Looking to the future, Mr Lunt remains confident that there is considerable scope for continued growth due to a number of factors. The first of these is that the business has developed its reputation to the point where it receives enquiries from potential customers, based on the recommendations of its existing clients.
“Further to this, the really great thing is that there are still customers out there who are willing to pay a reasonable price for a good service.
“Of course the overall cost is important, but there have been jobs we’ve walked away from because we could see it would not be possible to deliver for the money. We think the market is now changing as we have all seen what this culture has meant for the sector in recent years.
“The fact that we’ve been careful with the contracts we’ve taken on is another reason why we’ve managed to grow in a sustainable way,” says Mr Lunt.
Another cause for optimism is an exercise the company conducted to identify potential clients of the right type where it has an enviable and proven track record in delivering improvements. The study showed that the UK offers many more opportunities for the business to continue its upward movement.
“There’s a good pipeline of potential clients and we’re also finding that we’re still able to recruit good people to meet our growing demands. In the past, the industry has been guilty of focusing too much on cost-cutting and the first group that feels the negative effects is the employee base.
“We think that being short-sighted on compensation has a detrimental impact on staff morale and potentially on performance.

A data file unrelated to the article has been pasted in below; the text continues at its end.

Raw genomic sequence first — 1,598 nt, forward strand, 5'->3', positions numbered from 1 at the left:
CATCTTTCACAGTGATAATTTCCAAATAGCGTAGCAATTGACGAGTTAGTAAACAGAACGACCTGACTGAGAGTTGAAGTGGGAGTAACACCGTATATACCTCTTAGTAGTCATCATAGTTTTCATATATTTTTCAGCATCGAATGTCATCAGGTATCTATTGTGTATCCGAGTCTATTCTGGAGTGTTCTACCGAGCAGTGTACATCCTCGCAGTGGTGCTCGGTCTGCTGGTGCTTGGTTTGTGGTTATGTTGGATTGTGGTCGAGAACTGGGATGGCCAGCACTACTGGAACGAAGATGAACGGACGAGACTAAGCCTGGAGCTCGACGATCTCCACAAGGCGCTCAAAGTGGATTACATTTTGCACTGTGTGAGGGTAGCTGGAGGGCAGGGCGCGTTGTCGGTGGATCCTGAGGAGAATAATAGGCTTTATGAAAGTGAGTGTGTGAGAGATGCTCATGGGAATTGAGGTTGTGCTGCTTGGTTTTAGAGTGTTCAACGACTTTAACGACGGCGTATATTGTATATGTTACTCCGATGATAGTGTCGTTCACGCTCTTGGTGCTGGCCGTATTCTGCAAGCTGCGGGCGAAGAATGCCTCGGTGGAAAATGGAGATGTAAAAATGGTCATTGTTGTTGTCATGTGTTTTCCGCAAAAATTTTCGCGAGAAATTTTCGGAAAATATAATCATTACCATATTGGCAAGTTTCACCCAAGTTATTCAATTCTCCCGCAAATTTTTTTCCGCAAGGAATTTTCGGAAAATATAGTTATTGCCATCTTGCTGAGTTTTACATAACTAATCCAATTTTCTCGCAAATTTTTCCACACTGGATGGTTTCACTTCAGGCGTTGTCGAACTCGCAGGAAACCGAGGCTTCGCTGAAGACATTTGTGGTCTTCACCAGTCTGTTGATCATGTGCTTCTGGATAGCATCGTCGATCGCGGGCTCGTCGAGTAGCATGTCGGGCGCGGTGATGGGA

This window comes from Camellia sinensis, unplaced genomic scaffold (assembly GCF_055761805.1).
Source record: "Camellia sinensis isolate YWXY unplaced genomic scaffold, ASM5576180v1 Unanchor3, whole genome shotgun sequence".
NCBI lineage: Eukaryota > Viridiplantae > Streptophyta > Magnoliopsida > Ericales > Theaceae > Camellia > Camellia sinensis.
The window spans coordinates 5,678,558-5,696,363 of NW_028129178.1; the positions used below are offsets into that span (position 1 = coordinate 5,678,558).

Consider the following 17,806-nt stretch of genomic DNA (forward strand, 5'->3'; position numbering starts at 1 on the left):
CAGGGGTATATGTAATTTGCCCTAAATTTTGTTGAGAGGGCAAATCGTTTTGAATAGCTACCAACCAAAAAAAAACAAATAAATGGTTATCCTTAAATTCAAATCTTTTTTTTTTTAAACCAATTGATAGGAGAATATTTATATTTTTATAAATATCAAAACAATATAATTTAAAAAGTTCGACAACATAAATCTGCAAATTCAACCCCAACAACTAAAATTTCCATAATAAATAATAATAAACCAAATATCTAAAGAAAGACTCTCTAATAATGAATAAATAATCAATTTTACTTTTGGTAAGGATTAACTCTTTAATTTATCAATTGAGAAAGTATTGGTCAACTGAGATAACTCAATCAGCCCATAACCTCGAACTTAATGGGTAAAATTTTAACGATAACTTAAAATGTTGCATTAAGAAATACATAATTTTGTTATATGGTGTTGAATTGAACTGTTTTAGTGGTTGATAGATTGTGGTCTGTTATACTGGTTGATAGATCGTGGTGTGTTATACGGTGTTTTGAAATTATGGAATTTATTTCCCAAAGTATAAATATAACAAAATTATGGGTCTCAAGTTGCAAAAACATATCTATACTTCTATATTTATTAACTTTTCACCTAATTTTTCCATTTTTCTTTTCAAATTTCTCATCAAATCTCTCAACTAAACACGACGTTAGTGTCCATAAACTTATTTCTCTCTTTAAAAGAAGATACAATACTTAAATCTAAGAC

“We believe in motivating people by providing them with fulfilling work lives, paying them fairly and having incentive and award schemes that are relevant to their roles and also to our values as a business.
“They’re then far more likely to remain loyal and take ownership of their tasks because they feel valued,” says Mr Lunt.
He further states that customers will additionally see the benefits of working with the company’s staff, who are more likely to go the extra mile for the client than if they were just paid a minimum salary.
Mr Lunt’s comments are supported by his recent nationwide journey to visit around 70% of company staff and listen to their questions, as well as informing them of the progress and aims of the business.
His efforts to make the company’s staff feel valued indicates that he continues to be highly motivated in driving the company forward while maintaining its culture and focus on high levels of customer service.
“FM has provided me with a good career and I feel a responsibility to my colleagues and the industry not to make promises that can’t be fulfilled,” says Mr Lunt.